When to go to the ER: Slurred Speech

When to go to the ER: Slurred Speech

Speaking, as per the subject matter experts over at frontlineer.com, is actually controlled by a number of body parts and organs and not just the mouth and tongue. These include the vocal cords and the larynx, which is also known as the voice box, all of which, together with the aforementioned mouth and tongue and their muscles, work with the nervous system and the brain to enable us to speak. Given that there are a number of organs and body parts involved, issues in either of them may lead to difficulties speaking, like slurred speech. Slurred speech, also known as dysarthria in medical circles, is a symptom characterized by a change in speed or rhythm when speaking, mumbling as well as a poor pronunciation of words. From its definition, it is clear that slurred speech is a symptom rather than a condition in itself and is therefore an indicator of an underlying issue. Slurred speech may be a result of a number of issues, some of which are life-threatening and therefore it is important to know when you should go to the ER for the same, something this article, with the help of the subject matter experts over at frontlineer.com, will look to help with.

Slurred speech is one of the symptoms of a stroke and therefore if you are experiencing slurred speech accompanied by signs of a stroke, you should call 911 and have yourself taken to the ER, like the excellent frontlineer.com, as soon as possible. If you are experiencing sudden onset slurred speech accompanied by weakness and numbness on one side of your body, then you should definitely call 911 so that you can be taken to the ER as soon as possible. This may be paralysis on one side of your body or drooping of your face on one side, which as per the gurus over at frontlineer.com, should be taken very seriously. Other signs of a stroke include issues with coordination and balance, a sudden onset and severe headache, changes in vision such as blurred, double or even complete loss of vision, changes in personality such as confusion, delirium among others, drooping of one of your arms when you try to lift them over your head incontinence among others as discussed in detail over at the highly rated frontlineer.com. Remember, if you are experiencing signs of a stroke, the sooner you get treatment, the better your chances of a positive outcome since the more time goes by, the more damage is done to your brain cells.

Slurred speech accompanied by seizures should also be taken very seriously and should definitely lead to a visit to the ER as soon as possible to be assessed and attended to. As per discussions on the same over at the highly rated frontlineer.com, seizures are a sign that there is something wrong in your brain and as such should be treated with the seriousness it deserves. We all know that some level of slurred speech is to be expected when dealing with alcohol intoxication. If you have ever been around someone who is drunk, then you know that it may be hard to understand sometimes what they are saying. However, severe slurred speech accompanied by other signs that indicate alcohol poisoning should lead to the affected person being taken to the ER as soon as possible. Symptoms of alcohol poisoning include slow or irregular breathing, low body temperature where you touch someone and they are extremely cold to the touch, the skin turning pale or blue, a loss of consciousness where you are unable to rouse the affected person among others as discussed in detail over at frontlineer.com. Alcohol poisoning is not the same as being drunk and it is a medical emergency that requires immediate medical attention by taking the affected person to the ER.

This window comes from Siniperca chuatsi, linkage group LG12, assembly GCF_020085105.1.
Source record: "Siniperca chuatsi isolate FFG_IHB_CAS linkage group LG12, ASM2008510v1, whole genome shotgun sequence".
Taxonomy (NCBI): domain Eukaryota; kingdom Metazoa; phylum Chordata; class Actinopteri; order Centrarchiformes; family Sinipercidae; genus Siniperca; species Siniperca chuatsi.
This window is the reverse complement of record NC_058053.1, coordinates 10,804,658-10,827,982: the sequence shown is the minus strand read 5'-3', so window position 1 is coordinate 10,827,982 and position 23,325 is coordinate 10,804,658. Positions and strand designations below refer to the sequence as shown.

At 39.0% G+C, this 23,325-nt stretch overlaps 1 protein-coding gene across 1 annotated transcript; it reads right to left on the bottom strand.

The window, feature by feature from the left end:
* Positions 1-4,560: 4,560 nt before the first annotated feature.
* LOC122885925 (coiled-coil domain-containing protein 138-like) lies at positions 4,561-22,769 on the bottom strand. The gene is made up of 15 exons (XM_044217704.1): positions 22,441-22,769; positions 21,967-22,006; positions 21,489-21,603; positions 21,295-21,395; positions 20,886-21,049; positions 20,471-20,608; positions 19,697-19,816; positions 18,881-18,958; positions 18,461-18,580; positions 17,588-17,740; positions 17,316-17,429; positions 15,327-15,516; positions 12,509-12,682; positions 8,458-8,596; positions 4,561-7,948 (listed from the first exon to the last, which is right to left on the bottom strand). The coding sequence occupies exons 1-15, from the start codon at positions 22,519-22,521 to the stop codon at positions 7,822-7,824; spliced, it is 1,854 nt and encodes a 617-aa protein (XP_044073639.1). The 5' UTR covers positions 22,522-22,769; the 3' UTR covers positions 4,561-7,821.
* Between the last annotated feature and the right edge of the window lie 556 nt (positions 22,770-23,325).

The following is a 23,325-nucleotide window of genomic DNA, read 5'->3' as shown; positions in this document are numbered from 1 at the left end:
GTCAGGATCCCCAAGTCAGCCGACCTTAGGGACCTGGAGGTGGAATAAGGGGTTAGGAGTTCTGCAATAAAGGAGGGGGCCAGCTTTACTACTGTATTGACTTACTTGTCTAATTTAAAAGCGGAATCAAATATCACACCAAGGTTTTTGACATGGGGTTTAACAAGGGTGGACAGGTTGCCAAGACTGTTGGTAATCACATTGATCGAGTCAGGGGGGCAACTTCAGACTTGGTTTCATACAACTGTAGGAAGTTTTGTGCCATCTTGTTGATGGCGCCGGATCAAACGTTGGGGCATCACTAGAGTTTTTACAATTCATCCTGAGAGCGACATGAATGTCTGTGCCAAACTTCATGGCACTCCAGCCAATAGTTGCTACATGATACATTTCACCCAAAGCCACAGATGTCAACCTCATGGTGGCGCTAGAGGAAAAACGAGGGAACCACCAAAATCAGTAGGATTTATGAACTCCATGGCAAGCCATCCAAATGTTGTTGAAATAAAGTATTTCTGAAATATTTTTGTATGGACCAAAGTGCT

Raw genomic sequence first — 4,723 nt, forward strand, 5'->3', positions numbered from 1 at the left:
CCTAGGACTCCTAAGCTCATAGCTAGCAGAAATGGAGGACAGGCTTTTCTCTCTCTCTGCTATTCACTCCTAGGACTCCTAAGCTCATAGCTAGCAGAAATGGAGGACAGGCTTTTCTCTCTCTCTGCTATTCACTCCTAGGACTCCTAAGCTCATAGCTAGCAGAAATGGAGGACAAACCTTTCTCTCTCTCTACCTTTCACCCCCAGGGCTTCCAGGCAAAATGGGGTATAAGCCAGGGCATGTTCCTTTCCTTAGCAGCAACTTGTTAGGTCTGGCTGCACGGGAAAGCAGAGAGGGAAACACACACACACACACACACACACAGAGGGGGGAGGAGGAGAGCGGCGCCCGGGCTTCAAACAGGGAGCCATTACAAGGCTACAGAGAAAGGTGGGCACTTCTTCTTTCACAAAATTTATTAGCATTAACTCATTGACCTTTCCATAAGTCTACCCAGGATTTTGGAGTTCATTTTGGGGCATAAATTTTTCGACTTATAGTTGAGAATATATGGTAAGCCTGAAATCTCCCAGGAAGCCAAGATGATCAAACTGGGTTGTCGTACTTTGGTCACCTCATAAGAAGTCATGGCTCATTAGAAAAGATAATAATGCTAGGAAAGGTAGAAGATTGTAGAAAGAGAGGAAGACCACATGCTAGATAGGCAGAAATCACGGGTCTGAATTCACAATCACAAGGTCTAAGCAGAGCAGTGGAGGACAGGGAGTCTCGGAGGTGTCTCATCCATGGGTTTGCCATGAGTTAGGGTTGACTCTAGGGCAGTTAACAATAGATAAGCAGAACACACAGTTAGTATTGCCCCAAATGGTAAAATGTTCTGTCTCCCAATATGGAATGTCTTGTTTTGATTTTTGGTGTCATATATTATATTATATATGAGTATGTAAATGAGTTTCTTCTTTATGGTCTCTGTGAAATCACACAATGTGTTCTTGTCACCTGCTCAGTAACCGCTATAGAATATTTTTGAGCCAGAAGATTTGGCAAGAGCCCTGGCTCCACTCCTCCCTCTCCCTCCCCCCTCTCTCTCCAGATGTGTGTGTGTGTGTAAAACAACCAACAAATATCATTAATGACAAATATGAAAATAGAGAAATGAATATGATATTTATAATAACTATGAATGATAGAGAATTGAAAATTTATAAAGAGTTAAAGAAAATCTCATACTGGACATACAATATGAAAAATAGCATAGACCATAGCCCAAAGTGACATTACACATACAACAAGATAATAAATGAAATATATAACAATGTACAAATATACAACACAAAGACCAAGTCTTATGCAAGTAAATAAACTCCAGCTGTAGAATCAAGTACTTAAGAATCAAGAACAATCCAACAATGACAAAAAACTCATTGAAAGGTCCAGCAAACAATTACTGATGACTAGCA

Slurred which comes about as a result of trauma to the head, mouth or as a result of whiplash should also be taken very seriously. These may result to traumatic brain injuries such as concussions or even injuries to the nerves that serve the organs which facilitate speech, as discussed over at frontlineer.com. Other than slurred speech, some of the red flags to look out for as far as traumatic brain injuries like concussions are concerned include a severe headache after that trauma, nausea and vomiting, dizziness, issues with balance and coordination, changes in vision such as blurred and double vision as well as loss of consciousness even if it is just momentary. Slurred speech which develops after such trauma should always lead to a visit to the ER as soon as possible. If the slurred speech is accompanied by numbness and a tingling sensation in your face or mouth, then it may indicate injury to the nerves servicing the body parts that facilitate speech and you should also head over to the ER, like the highly rated frontlineer.com, as soon as you can.

As is always the case, there is more to be uncovered on this and other related topics over at the highly rated frontlineer.com so make sure you check them out.


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